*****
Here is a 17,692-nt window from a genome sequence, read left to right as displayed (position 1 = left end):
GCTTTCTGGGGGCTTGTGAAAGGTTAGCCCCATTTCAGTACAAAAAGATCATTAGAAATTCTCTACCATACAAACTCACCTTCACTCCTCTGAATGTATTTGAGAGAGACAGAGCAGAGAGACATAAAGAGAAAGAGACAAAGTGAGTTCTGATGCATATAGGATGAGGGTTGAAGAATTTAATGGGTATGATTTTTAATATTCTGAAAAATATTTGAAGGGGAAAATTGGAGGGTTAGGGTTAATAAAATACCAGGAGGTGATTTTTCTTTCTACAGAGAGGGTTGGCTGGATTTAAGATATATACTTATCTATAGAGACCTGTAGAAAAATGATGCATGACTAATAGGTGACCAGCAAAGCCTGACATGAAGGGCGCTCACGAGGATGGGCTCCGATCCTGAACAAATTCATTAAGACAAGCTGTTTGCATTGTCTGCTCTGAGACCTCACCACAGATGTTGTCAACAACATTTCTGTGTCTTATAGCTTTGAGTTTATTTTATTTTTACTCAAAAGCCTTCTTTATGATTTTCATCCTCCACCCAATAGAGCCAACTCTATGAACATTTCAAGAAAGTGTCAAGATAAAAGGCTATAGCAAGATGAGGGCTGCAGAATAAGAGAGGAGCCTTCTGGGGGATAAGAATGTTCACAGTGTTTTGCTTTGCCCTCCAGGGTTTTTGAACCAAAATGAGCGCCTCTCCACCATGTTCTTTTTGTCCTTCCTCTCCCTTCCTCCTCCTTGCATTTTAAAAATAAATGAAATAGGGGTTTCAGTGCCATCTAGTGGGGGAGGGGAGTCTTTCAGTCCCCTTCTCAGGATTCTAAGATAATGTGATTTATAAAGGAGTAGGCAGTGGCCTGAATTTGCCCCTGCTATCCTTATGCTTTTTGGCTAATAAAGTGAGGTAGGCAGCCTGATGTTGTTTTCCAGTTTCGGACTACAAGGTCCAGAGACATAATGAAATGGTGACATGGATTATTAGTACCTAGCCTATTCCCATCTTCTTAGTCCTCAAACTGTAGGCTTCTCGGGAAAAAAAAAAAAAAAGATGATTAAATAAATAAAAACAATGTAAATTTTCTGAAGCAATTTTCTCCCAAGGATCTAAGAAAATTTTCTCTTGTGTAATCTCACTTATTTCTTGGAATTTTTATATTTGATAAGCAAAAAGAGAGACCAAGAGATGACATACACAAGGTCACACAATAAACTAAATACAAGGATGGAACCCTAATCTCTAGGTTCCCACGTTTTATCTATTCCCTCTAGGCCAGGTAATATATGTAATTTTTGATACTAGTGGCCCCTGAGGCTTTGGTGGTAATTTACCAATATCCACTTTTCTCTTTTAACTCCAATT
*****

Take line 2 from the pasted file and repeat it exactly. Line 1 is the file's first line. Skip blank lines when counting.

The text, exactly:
GCTTTCTGGGGGCTTGTGAAAGGTTAGCCCCATTTCAGTACAAAAAGATCATTAGAAATTCTCTACCATACAAACTCACCTTCACTCCTCTGAATGTATTTGAGAGAGACAGAGCAGAGAGACATAAAGAGAAAGAGACAAAGTGAGTTCTGATGCATATAGGATGAGGGTTGAAGAATTTAATGGGTATGATTTTTAATATTCTGAAAAATATTTGAAGGGGAAAATTGGAGGGTTAGGGTTAATAAAATACCAGGAGGTGATTTTTCTTTCTACAGAGAGGGTTGGCTGGATTTAAGATATATACTTATCTATAGAGACCTGTAGAAAAATGATGCATGACTAATAGGTGACCAGCAAAGCCTGACATGAAGGGCGCTCACGAGGATGGGCTCCGATCCTGAACAAATTCATTAAGACAAGCTGTTTGCATTGTCTGCTCTGAGACCTCACCACAGATGTTGTCAACAACATTTCTGTGTCTTATAGCTTTGAGTTTATTTTATTTTTACTCAAAAGCCTTCTTTATGATTTTCATCCTCCACCCAATAGAGCCAACTCTATGAACATTTCAAGAAAGTGTCAAGATAAAAGGCTATAGCAAGATGAGGGCTGCAGAATAAGAGAGGAGCCTTCTGGGGGATAAGAATGTTCACAGTGTTTTGCTTTGCCCTCCAGGGTTTTTGAACCAAAATGAGCGCCTCTCCACCATGTTCTTTTTGTCCTTCCTCTCCCTTCCTCCTCCTTGCATTTTAAAAATAAATGAAATAGGGGTTTCAGTGCCATCTAGTGGGGGAGGGGAGTCTTTCAGTCCCCTTCTCAGGATTCTAAGATAATGTGATTTATAAAGGAGTAGGCAGTGGCCTGAATTTGCCCCTGCTATCCTTATGCTTTTTGGCTAATAAAGTGAGGTAGGCAGCCTGATGTTGTTTTCCAGTTTCGGACTACAAGGTCCAGAGACATAATGAAATGGTGACATGGATTATTAGTACCTAGCCTATTCCCATCTTCTTAGTCCTCAAACTGTAGGCTTCTCGGGAAAAAAAAAAAAAAAGATGATTAAATAAATAAAAACAATGTAAATTTTCTGAAGCAATTTTCTCCCAAGGATCTAAGAAAATTTTCTCTTGTGTAATCTCACTTATTTCTTGGAATTTTTATATTTGATAAGCAAAAAGAGAGACCAAGAGATGACATACACAAGGTCACACAATAAACTAAATACAAGGATGGAACCCTAATCTCTAGGTTCCCACGTTTTATCTATTCCCTCTAGGCCAGGTAATATATGTAATTTTTGATACTAGTGGCCCCTGAGGCTTTGGTGGTAATTTACCAATATCCACTTTTCTCTTTTAACTCCAATT